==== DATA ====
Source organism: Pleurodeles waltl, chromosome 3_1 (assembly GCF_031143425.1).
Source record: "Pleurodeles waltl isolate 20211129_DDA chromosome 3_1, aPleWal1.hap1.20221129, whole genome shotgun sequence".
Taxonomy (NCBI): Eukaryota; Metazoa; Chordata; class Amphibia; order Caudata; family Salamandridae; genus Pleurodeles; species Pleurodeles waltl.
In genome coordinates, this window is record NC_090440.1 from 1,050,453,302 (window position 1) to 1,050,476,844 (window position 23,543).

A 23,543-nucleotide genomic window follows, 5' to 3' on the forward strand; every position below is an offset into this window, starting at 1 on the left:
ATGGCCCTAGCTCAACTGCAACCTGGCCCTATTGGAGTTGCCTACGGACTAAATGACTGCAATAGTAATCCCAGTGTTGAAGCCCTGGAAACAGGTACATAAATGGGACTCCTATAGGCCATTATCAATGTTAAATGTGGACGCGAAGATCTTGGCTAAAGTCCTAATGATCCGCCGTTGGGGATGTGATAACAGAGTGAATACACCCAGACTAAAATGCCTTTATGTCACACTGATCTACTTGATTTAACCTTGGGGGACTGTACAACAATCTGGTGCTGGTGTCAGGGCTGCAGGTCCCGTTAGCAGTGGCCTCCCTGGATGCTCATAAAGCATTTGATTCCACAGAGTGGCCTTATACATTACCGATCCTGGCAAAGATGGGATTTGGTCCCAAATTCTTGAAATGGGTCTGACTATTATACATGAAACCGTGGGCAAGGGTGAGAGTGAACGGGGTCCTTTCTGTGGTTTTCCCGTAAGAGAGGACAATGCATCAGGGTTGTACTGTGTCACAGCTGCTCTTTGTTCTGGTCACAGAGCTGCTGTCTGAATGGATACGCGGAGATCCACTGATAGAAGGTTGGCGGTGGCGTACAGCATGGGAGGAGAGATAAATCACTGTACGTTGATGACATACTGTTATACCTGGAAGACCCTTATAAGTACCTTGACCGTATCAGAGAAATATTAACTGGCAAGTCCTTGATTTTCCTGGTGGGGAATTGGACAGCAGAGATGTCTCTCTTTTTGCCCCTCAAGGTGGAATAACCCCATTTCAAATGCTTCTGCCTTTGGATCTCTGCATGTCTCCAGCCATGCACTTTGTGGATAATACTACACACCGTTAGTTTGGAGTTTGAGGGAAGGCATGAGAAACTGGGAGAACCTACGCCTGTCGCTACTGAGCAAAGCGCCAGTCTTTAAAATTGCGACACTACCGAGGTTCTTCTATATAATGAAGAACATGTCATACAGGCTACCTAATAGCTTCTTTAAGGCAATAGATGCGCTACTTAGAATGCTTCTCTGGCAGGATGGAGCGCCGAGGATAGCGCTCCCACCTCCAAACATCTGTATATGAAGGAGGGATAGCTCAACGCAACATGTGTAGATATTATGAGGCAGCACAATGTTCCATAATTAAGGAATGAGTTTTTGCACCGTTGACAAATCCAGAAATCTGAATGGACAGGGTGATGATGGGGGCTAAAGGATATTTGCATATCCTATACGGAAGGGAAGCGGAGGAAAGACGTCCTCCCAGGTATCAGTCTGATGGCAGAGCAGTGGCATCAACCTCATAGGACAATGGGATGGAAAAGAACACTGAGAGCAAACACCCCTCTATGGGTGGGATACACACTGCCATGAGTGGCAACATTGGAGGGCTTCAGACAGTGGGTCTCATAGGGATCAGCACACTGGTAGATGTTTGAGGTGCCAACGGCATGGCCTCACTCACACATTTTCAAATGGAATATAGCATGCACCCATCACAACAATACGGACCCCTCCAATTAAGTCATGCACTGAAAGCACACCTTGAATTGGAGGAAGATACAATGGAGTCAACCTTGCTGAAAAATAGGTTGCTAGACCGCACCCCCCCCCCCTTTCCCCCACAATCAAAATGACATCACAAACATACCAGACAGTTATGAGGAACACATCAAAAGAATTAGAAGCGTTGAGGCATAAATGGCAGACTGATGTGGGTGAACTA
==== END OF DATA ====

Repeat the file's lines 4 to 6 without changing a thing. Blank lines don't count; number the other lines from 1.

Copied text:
In genome coordinates, this window is record NC_090440.1 from 1,050,453,302 (window position 1) to 1,050,476,844 (window position 23,543).

A 23,543-nucleotide genomic window follows, 5' to 3' on the forward strand; every position below is an offset into this window, starting at 1 on the left:
ATGGCCCTAGCTCAACTGCAACCTGGCCCTATTGGAGTTGCCTACGGACTAAATGACTGCAATAGTAATCCCAGTGTTGAAGCCCTGGAAACAGGTACATAAATGGGACTCCTATAGGCCATTATCAATGTTAAATGTGGACGCGAAGATCTTGGCTAAAGTCCTAATGATCCGCCGTTGGGGATGTGATAACAGAGTGAATACACCCAGACTAAAATGCCTTTATGTCACACTGATCTACTTGATTTAACCTTGGGGGACTGTACAACAATCTGGTGCTGGTGTCAGGGCTGCAGGTCCCGTTAGCAGTGGCCTCCCTGGATGCTCATAAAGCATTTGATTCCACAGAGTGGCCTTATACATTACCGATCCTGGCAAAGATGGGATTTGGTCCCAAATTCTTGAAATGGGTCTGACTATTATACATGAAACCGTGGGCAAGGGTGAGAGTGAACGGGGTCCTTTCTGTGGTTTTCCCGTAAGAGAGGACAATGCATCAGGGTTGTACTGTGTCACAGCTGCTCTTTGTTCTGGTCACAGAGCTGCTGTCTGAATGGATACGCGGAGATCCACTGATAGAAGGTTGGCGGTGGCGTACAGCATGGGAGGAGAGATAAATCACTGTACGTTGATGACATACTGTTATACCTGGAAGACCCTTATAAGTACCTTGACCGTATCAGAGAAATATTAACTGGCAAGTCCTTGATTTTCCTGGTGGGGAATTGGACAGCAGAGATGTCTCTCTTTTTGCCCCTCAAGGTGGAATAACCCCATTTCAAATGCTTCTGCCTTTGGATCTCTGCATGTCTCCAGCCATGCACTTTGTGGATAATACTACACACCGTTAGTTTGGAGTTTGAGGGAAGGCATGAGAAACTGGGAGAACCTACGCCTGTCGCTACTGAGCAAAGCGCCAGTCTTTAAAATTGCGACACTACCGAGGTTCTTCTATATAATGAAGAACATGTCATACAGGCTACCTAATAGCTTCTTTAAGGCAATAGATGCGCTACTTAGAATGCTTCTCTGGCAGGATGGAGCGCCGAGGATAGCGCTCCCACCTCCAAACATCTGTATATGAAGGAGGGATAGCTCAACGCAACATGTGTAGATATTATGAGGCAGCACAATGTTCCATAATTAAGGAATGAGTTTTTGCACCGTTGACAAATCCAGAAATCTGAATGGACAGGGTGATGATGGGGGCTAAAGGATATTTGCATATCCTATACGGAAGGGAAGCGGAGGAAAGACGTCCTCCCAGGTATCAGTCTGATGGCAGAGCAGTGGCATCAACCTCATAGGACAATGGGATGGAAAAGAACACTGAGAGCAAACACCCCTCTATGGGTGGGATACACACTGCCATGAGTGGCAACATTGGAGGGCTTCAGACAGTGGGTCTCATAGGGATCAGCACACTGGTAGATGTTTGAGGTGCCAACGGCATGGCCTCACTCACACATTTTCAAATGGAATATAGCATGCACCCATCACAACAATACGGACCCCTCCAATTAAGTCATGCACTGAAAGCACACCTTGAATTGGAGGAAGATACAATGGAGTCAACCTTGCTGAAAAATAGGTTGCTAGACCGCACCCCCCCCCCCTTTCCCCCACAATCAAAATGACATCACAAACATACCAGACAGTTATGAGGAACACATCAAAAGAATTAGAAGCGTTGAGGCATAAATGGCAGACTGATGTGGGTGAACTA